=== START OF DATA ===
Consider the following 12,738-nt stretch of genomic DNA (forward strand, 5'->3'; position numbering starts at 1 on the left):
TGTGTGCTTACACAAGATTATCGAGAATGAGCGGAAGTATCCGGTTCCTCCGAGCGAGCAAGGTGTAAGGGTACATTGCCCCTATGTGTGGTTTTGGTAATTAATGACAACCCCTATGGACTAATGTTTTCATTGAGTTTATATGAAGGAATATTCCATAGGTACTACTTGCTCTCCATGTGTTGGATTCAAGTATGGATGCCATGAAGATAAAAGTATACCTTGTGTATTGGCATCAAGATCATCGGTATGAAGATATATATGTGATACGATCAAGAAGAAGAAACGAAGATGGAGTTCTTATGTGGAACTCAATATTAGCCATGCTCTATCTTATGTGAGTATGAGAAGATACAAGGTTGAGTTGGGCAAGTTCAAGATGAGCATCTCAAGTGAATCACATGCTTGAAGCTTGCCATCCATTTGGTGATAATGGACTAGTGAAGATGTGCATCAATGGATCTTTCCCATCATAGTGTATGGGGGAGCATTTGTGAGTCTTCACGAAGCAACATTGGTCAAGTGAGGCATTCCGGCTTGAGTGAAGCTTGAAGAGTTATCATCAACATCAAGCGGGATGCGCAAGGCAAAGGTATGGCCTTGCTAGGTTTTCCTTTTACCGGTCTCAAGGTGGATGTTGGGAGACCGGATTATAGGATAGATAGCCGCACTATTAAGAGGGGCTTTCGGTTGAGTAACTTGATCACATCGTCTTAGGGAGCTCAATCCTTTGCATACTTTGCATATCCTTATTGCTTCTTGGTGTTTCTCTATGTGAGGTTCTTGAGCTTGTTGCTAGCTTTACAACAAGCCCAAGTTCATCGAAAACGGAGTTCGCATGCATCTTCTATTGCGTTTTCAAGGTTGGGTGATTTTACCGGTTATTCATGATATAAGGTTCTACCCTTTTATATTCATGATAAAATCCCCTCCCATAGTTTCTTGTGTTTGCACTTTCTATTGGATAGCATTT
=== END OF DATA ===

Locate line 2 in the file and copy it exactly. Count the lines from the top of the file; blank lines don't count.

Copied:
TGTGTGCTTACACAAGATTATCGAGAATGAGCGGAAGTATCCGGTTCCTCCGAGCGAGCAAGGTGTAAGGGTACATTGCCCCTATGTGTGGTTTTGGTAATTAATGACAACCCCTATGGACTAATGTTTTCATTGAGTTTATATGAAGGAATATTCCATAGGTACTACTTGCTCTCCATGTGTTGGATTCAAGTATGGATGCCATGAAGATAAAAGTATACCTTGTGTATTGGCATCAAGATCATCGGTATGAAGATATATATGTGATACGATCAAGAAGAAGAAACGAAGATGGAGTTCTTATGTGGAACTCAATATTAGCCATGCTCTATCTTATGTGAGTATGAGAAGATACAAGGTTGAGTTGGGCAAGTTCAAGATGAGCATCTCAAGTGAATCACATGCTTGAAGCTTGCCATCCATTTGGTGATAATGGACTAGTGAAGATGTGCATCAATGGATCTTTCCCATCATAGTGTATGGGGGAGCATTTGTGAGTCTTCACGAAGCAACATTGGTCAAGTGAGGCATTCCGGCTTGAGTGAAGCTTGAAGAGTTATCATCAACATCAAGCGGGATGCGCAAGGCAAAGGTATGGCCTTGCTAGGTTTTCCTTTTACCGGTCTCAAGGTGGATGTTGGGAGACCGGATTATAGGATAGATAGCCGCACTATTAAGAGGGGCTTTCGGTTGAGTAACTTGATCACATCGTCTTAGGGAGCTCAATCCTTTGCATACTTTGCATATCCTTATTGCTTCTTGGTGTTTCTCTATGTGAGGTTCTTGAGCTTGTTGCTAGCTTTACAACAAGCCCAAGTTCATCGAAAACGGAGTTCGCATGCATCTTCTATTGCGTTTTCAAGGTTGGGTGATTTTACCGGTTATTCATGATATAAGGTTCTACCCTTTTATATTCATGATAAAATCCCCTCCCATAGTTTCTTGTGTTTGCACTTTCTATTGGATAGCATTT